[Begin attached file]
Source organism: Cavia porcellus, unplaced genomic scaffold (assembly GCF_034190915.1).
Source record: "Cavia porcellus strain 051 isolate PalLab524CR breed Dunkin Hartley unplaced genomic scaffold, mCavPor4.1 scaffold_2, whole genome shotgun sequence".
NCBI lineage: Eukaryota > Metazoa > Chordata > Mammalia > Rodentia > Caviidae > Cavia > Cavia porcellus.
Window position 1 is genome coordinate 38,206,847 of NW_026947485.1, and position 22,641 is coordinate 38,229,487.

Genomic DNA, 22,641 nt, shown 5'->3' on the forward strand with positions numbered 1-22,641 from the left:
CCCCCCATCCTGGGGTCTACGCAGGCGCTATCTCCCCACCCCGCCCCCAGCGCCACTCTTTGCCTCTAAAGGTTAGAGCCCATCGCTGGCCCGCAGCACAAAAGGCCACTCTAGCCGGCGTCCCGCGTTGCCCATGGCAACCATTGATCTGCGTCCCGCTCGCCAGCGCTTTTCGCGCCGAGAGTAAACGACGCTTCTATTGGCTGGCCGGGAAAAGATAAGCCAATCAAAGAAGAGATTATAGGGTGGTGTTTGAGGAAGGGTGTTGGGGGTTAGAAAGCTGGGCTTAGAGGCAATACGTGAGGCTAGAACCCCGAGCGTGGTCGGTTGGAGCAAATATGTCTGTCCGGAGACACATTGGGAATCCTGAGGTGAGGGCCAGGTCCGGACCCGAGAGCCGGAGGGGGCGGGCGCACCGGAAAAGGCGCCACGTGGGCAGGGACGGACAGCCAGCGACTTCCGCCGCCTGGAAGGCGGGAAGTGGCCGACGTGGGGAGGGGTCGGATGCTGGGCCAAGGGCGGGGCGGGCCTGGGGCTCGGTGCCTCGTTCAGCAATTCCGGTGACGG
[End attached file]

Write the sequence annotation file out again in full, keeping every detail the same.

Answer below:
Source organism: Cavia porcellus, unplaced genomic scaffold (assembly GCF_034190915.1).
Source record: "Cavia porcellus strain 051 isolate PalLab524CR breed Dunkin Hartley unplaced genomic scaffold, mCavPor4.1 scaffold_2, whole genome shotgun sequence".
NCBI lineage: Eukaryota > Metazoa > Chordata > Mammalia > Rodentia > Caviidae > Cavia > Cavia porcellus.
Window position 1 is genome coordinate 38,206,847 of NW_026947485.1, and position 22,641 is coordinate 38,229,487.

Genomic DNA, 22,641 nt, shown 5'->3' on the forward strand with positions numbered 1-22,641 from the left:
CCCCCCATCCTGGGGTCTACGCAGGCGCTATCTCCCCACCCCGCCCCCAGCGCCACTCTTTGCCTCTAAAGGTTAGAGCCCATCGCTGGCCCGCAGCACAAAAGGCCACTCTAGCCGGCGTCCCGCGTTGCCCATGGCAACCATTGATCTGCGTCCCGCTCGCCAGCGCTTTTCGCGCCGAGAGTAAACGACGCTTCTATTGGCTGGCCGGGAAAAGATAAGCCAATCAAAGAAGAGATTATAGGGTGGTGTTTGAGGAAGGGTGTTGGGGGTTAGAAAGCTGGGCTTAGAGGCAATACGTGAGGCTAGAACCCCGAGCGTGGTCGGTTGGAGCAAATATGTCTGTCCGGAGACACATTGGGAATCCTGAGGTGAGGGCCAGGTCCGGACCCGAGAGCCGGAGGGGGCGGGCGCACCGGAAAAGGCGCCACGTGGGCAGGGACGGACAGCCAGCGACTTCCGCCGCCTGGAAGGCGGGAAGTGGCCGACGTGGGGAGGGGTCGGATGCTGGGCCAAGGGCGGGGCGGGCCTGGGGCTCGGTGCCTCGTTCAGCAATTCCGGTGACGG